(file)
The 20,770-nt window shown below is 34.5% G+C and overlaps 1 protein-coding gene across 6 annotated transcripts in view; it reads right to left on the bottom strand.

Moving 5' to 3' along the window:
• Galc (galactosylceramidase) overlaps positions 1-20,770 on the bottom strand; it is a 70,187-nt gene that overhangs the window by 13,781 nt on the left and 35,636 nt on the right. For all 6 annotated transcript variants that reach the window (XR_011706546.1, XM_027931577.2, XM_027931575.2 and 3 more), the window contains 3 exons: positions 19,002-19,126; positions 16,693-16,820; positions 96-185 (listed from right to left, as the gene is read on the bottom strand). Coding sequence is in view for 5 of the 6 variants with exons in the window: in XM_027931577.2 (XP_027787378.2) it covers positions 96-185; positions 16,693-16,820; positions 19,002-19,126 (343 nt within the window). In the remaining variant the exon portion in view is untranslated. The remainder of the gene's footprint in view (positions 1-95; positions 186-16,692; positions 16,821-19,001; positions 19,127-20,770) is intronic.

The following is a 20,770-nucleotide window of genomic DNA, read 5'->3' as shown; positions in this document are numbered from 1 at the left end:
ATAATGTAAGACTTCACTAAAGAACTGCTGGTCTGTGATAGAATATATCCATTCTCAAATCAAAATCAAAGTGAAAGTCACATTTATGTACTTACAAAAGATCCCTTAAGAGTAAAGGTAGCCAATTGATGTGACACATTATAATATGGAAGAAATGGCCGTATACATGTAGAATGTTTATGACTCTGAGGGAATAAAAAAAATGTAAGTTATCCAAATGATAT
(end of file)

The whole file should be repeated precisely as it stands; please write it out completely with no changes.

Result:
The 20,770-nt window shown below is 34.5% G+C and overlaps 1 protein-coding gene across 6 annotated transcripts in view; it reads right to left on the bottom strand.

Moving 5' to 3' along the window:
• Galc (galactosylceramidase) overlaps positions 1-20,770 on the bottom strand; it is a 70,187-nt gene that overhangs the window by 13,781 nt on the left and 35,636 nt on the right. For all 6 annotated transcript variants that reach the window (XR_011706546.1, XM_027931577.2, XM_027931575.2 and 3 more), the window contains 3 exons: positions 19,002-19,126; positions 16,693-16,820; positions 96-185 (listed from right to left, as the gene is read on the bottom strand). Coding sequence is in view for 5 of the 6 variants with exons in the window: in XM_027931577.2 (XP_027787378.2) it covers positions 96-185; positions 16,693-16,820; positions 19,002-19,126 (343 nt within the window). In the remaining variant the exon portion in view is untranslated. The remainder of the gene's footprint in view (positions 1-95; positions 186-16,692; positions 16,821-19,001; positions 19,127-20,770) is intronic.

The following is a 20,770-nucleotide window of genomic DNA, read 5'->3' as shown; positions in this document are numbered from 1 at the left end:
ATAATGTAAGACTTCACTAAAGAACTGCTGGTCTGTGATAGAATATATCCATTCTCAAATCAAAATCAAAGTGAAAGTCACATTTATGTACTTACAAAAGATCCCTTAAGAGTAAAGGTAGCCAATTGATGTGACACATTATAATATGGAAGAAATGGCCGTATACATGTAGAATGTTTATGACTCTGAGGGAATAAAAAAAATGTAAGTTATCCAAATGATAT